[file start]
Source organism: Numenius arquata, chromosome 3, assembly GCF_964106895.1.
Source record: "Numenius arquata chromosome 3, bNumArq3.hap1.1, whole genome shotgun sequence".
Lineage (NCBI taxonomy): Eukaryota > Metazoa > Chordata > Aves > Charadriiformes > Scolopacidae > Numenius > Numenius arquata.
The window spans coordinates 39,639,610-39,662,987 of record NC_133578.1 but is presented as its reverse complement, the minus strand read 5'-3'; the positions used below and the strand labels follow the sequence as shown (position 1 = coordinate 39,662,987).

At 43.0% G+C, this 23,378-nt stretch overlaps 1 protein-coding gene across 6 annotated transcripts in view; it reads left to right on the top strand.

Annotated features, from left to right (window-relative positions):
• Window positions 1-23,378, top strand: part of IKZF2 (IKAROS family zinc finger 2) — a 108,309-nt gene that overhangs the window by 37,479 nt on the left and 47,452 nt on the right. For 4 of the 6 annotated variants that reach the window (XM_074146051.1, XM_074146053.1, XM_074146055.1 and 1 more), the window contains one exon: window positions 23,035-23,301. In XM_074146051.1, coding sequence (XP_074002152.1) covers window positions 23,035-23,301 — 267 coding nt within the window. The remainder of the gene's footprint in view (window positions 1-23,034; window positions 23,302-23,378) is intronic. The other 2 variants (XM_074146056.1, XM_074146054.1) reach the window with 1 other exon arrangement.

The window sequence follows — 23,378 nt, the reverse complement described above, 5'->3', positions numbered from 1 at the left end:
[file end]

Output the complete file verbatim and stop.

Source organism: Numenius arquata, chromosome 3, assembly GCF_964106895.1.
Source record: "Numenius arquata chromosome 3, bNumArq3.hap1.1, whole genome shotgun sequence".
Lineage (NCBI taxonomy): Eukaryota > Metazoa > Chordata > Aves > Charadriiformes > Scolopacidae > Numenius > Numenius arquata.
The window spans coordinates 39,639,610-39,662,987 of record NC_133578.1 but is presented as its reverse complement, the minus strand read 5'-3'; the positions used below and the strand labels follow the sequence as shown (position 1 = coordinate 39,662,987).

At 43.0% G+C, this 23,378-nt stretch overlaps 1 protein-coding gene across 6 annotated transcripts in view; it reads left to right on the top strand.

Annotated features, from left to right (window-relative positions):
• Window positions 1-23,378, top strand: part of IKZF2 (IKAROS family zinc finger 2) — a 108,309-nt gene that overhangs the window by 37,479 nt on the left and 47,452 nt on the right. For 4 of the 6 annotated variants that reach the window (XM_074146051.1, XM_074146053.1, XM_074146055.1 and 1 more), the window contains one exon: window positions 23,035-23,301. In XM_074146051.1, coding sequence (XP_074002152.1) covers window positions 23,035-23,301 — 267 coding nt within the window. The remainder of the gene's footprint in view (window positions 1-23,034; window positions 23,302-23,378) is intronic. The other 2 variants (XM_074146056.1, XM_074146054.1) reach the window with 1 other exon arrangement.

The window sequence follows — 23,378 nt, the reverse complement described above, 5'->3', positions numbered from 1 at the left end: